The Working-Class Studies Association is pleased to announce The Journal of Working-Class Studies. JWCS is an online, open-access, interdisciplinary peer-reviewed journal that brings together the work of scholars, writers, artists and activists who are committed to the study and representation of working-class life. We aim to publish writing about the global working class – a diverse group of people whose commonality is their position in classed societies.
The inaugural issue features an introduction by editors Sarah Attfield and Liz Giuffre; articles by leaders in the field of working-class studies such as Sherry Lee Linkon, John Russo, Jack Metzgar, and Michael Zweig; and work from emerging voices whose scholarship focuses on the many intersections of class. Also included are reviews of books by Tim Sheard, Michelle Tokarczyk and George Lakey.
We invite submissions that contribute significant knowledge to our understanding of who the global working class(es) are and have been, as well as what it means to ‘study’ class, conceptually and as a socio-economic reality. We especially encourage work that explores how class intersects with other vectors of identity and experience, including race, ethnicity, gender, sexuality, ability, and citizenship status. The journal reviews books that feature working-class people, communities, culture, history, politics, and/or experience as a crucial component of their scholarly or artistic vision. We also invite artists to submit short comics or excerpts of longer works. For further information about submissions, please visit the “Instructions for Authors” page.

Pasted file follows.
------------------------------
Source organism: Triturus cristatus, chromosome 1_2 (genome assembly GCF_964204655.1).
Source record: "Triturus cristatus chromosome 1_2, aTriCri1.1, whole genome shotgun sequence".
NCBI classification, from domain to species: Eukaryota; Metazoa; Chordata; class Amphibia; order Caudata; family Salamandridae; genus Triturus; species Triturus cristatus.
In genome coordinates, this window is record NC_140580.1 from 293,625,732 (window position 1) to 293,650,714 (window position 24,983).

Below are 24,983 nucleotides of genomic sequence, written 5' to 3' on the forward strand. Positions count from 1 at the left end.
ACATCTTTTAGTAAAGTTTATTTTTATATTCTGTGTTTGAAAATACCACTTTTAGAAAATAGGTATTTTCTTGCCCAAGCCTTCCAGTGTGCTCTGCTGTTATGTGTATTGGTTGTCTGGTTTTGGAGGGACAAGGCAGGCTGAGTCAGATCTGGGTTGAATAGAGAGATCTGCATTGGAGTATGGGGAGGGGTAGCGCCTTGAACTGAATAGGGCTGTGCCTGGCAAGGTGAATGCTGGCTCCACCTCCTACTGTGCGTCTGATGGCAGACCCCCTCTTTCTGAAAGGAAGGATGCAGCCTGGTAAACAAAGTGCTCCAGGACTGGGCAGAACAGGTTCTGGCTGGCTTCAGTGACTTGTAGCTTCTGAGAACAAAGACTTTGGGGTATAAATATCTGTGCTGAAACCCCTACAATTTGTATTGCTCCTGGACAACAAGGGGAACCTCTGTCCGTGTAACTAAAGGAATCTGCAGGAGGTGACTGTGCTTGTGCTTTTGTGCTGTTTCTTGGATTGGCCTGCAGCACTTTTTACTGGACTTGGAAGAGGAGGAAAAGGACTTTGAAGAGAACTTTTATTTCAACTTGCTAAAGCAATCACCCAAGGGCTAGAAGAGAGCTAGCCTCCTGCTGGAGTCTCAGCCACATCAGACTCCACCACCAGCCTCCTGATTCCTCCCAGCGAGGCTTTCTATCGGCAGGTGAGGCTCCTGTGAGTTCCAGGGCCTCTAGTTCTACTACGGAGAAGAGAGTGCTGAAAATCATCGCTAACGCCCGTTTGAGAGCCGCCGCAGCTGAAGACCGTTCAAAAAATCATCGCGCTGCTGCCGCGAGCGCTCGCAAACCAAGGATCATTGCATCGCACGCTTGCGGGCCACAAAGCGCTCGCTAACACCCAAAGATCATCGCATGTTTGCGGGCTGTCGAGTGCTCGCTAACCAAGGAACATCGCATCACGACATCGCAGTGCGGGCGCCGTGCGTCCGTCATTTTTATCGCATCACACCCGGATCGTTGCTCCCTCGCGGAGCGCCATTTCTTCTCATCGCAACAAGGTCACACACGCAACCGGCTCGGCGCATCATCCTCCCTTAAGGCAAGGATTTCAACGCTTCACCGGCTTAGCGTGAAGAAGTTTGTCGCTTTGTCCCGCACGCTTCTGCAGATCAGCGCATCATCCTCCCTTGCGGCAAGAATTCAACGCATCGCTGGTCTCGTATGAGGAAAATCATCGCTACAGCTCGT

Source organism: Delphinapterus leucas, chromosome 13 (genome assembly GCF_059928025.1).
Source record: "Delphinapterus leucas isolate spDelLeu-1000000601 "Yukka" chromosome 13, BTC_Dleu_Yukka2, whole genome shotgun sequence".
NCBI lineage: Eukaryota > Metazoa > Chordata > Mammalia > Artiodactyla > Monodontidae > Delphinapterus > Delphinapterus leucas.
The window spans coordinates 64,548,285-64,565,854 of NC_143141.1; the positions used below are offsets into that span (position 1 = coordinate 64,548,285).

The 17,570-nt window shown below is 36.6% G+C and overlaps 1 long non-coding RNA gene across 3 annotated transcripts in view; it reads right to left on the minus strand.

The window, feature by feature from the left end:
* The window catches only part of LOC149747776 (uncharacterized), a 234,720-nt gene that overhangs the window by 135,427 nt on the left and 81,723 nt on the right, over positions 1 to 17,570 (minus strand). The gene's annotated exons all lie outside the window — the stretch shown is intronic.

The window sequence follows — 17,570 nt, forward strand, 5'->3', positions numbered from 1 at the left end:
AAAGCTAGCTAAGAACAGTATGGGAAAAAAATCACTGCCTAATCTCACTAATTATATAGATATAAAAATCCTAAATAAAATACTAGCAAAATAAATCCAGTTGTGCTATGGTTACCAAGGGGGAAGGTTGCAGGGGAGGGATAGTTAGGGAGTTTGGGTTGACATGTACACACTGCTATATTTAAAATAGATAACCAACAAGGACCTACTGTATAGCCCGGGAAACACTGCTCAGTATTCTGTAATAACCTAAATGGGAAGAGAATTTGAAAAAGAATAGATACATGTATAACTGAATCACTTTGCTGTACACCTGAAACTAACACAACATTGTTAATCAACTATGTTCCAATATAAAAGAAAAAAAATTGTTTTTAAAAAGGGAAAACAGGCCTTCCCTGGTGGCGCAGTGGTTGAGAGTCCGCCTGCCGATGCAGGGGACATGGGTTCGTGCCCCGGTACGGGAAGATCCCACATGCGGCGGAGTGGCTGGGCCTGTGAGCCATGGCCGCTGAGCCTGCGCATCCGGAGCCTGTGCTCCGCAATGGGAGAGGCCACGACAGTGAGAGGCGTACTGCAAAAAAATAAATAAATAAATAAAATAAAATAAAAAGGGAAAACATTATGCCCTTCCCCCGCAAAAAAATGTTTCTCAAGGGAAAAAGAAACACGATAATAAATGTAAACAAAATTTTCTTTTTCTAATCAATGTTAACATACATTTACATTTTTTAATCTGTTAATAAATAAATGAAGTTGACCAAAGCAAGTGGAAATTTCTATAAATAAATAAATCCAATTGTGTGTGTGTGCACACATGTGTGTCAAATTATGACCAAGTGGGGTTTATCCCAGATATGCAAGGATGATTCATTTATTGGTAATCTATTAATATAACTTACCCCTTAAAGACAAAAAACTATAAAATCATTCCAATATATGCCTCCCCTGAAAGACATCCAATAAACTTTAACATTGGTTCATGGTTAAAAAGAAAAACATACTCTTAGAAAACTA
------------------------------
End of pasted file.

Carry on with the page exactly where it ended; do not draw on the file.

Formed in 2003, the Working-Class Studies Association is an international organization which promotes the study of working-class people and their culture. The Working-Class Studies Association is made up of academics, activists, teachers, writers, poets, journalists, practitioners, students, artists and a wide range of others interested in developing the field of working-class studies. The organization holds an annual conference as well as other events to promote the field (including a variety of awards), and act as a discussion forum for working-class issues. The organization is based in North America and has members world-wide.
The Working-Class Studies Association aims to develop and promote multiple forms of scholarship, teaching, and activism related to working-class life and cultures:
- Promote awareness, growth, and legitimacy of working-class studies internationally
- Promote models of working-class studies that actively involve and serve the interests of working-class people
- Promote critical discussions of the relationships among class, race, gender, sexuality, nationality, and other structures of inequality
- Promote interdisciplinary, multi-disciplinary, and disciplinary approaches to studying and teaching about the lived experience of working-class people
- Provide opportunities for academics, artists, activists, workers, independent scholars, students, and others to share their work, make connections with colleagues and professional organizations, and learn about resources
- Facilitate conversations and critical debate engaging diverse intellectual and political approaches to scholarship, teaching, and outreach in working-class studies
- Create partnerships that link scholarship with activism in labor, community, and other working-class social justice organizations
To contact the founding editors, Sarah Attfield and Liz Giuffre, please email firstname.lastname@example.org.